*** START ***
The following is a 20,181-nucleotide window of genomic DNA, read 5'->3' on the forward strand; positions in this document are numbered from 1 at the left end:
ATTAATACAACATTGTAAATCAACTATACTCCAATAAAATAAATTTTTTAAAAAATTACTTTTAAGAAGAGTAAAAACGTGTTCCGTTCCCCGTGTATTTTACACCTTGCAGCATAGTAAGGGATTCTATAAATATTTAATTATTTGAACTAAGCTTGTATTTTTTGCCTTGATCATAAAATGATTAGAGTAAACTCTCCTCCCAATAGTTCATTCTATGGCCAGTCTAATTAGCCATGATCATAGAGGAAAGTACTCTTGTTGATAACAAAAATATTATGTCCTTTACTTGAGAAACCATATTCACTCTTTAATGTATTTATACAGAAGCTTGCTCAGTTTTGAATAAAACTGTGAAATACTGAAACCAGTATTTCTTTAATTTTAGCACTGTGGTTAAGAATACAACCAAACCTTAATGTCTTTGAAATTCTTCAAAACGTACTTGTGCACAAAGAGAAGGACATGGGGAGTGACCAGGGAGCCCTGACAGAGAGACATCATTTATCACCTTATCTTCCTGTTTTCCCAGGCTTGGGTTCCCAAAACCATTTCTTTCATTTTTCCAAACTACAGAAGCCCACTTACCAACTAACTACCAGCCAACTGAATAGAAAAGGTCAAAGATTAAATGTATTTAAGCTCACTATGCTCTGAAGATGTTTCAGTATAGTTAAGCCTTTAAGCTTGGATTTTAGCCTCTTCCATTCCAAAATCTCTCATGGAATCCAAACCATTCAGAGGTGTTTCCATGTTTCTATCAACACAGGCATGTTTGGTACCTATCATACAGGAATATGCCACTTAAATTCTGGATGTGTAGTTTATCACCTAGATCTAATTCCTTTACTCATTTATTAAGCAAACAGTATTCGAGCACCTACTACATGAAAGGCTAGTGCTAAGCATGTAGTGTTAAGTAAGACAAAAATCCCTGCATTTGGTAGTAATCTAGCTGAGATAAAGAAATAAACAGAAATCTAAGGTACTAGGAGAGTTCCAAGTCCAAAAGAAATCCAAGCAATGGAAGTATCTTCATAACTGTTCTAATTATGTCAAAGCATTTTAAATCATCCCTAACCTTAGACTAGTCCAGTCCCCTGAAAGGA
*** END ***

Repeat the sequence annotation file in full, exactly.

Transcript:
The following is a 20,181-nucleotide window of genomic DNA, read 5'->3' on the forward strand; positions in this document are numbered from 1 at the left end:
ATTAATACAACATTGTAAATCAACTATACTCCAATAAAATAAATTTTTTAAAAAATTACTTTTAAGAAGAGTAAAAACGTGTTCCGTTCCCCGTGTATTTTACACCTTGCAGCATAGTAAGGGATTCTATAAATATTTAATTATTTGAACTAAGCTTGTATTTTTTGCCTTGATCATAAAATGATTAGAGTAAACTCTCCTCCCAATAGTTCATTCTATGGCCAGTCTAATTAGCCATGATCATAGAGGAAAGTACTCTTGTTGATAACAAAAATATTATGTCCTTTACTTGAGAAACCATATTCACTCTTTAATGTATTTATACAGAAGCTTGCTCAGTTTTGAATAAAACTGTGAAATACTGAAACCAGTATTTCTTTAATTTTAGCACTGTGGTTAAGAATACAACCAAACCTTAATGTCTTTGAAATTCTTCAAAACGTACTTGTGCACAAAGAGAAGGACATGGGGAGTGACCAGGGAGCCCTGACAGAGAGACATCATTTATCACCTTATCTTCCTGTTTTCCCAGGCTTGGGTTCCCAAAACCATTTCTTTCATTTTTCCAAACTACAGAAGCCCACTTACCAACTAACTACCAGCCAACTGAATAGAAAAGGTCAAAGATTAAATGTATTTAAGCTCACTATGCTCTGAAGATGTTTCAGTATAGTTAAGCCTTTAAGCTTGGATTTTAGCCTCTTCCATTCCAAAATCTCTCATGGAATCCAAACCATTCAGAGGTGTTTCCATGTTTCTATCAACACAGGCATGTTTGGTACCTATCATACAGGAATATGCCACTTAAATTCTGGATGTGTAGTTTATCACCTAGATCTAATTCCTTTACTCATTTATTAAGCAAACAGTATTCGAGCACCTACTACATGAAAGGCTAGTGCTAAGCATGTAGTGTTAAGTAAGACAAAAATCCCTGCATTTGGTAGTAATCTAGCTGAGATAAAGAAATAAACAGAAATCTAAGGTACTAGGAGAGTTCCAAGTCCAAAAGAAATCCAAGCAATGGAAGTATCTTCATAACTGTTCTAATTATGTCAAAGCATTTTAAATCATCCCTAACCTTAGACTAGTCCAGTCCCCTGAAAGGA